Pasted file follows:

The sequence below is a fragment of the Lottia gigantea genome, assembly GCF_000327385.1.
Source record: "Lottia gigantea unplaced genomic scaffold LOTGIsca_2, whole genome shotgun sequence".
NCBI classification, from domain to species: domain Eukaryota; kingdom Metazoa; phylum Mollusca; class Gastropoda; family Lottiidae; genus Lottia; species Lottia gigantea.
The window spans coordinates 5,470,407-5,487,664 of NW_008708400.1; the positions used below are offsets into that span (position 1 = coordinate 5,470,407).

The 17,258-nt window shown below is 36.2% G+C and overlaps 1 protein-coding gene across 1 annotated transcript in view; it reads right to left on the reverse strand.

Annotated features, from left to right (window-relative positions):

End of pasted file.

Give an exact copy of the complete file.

The sequence below is a fragment of the Lottia gigantea genome, assembly GCF_000327385.1.
Source record: "Lottia gigantea unplaced genomic scaffold LOTGIsca_2, whole genome shotgun sequence".
NCBI classification, from domain to species: domain Eukaryota; kingdom Metazoa; phylum Mollusca; class Gastropoda; family Lottiidae; genus Lottia; species Lottia gigantea.
The window spans coordinates 5,470,407-5,487,664 of NW_008708400.1; the positions used below are offsets into that span (position 1 = coordinate 5,470,407).

The 17,258-nt window shown below is 36.2% G+C and overlaps 1 protein-coding gene across 1 annotated transcript in view; it reads right to left on the reverse strand.

Annotated features, from left to right (window-relative positions):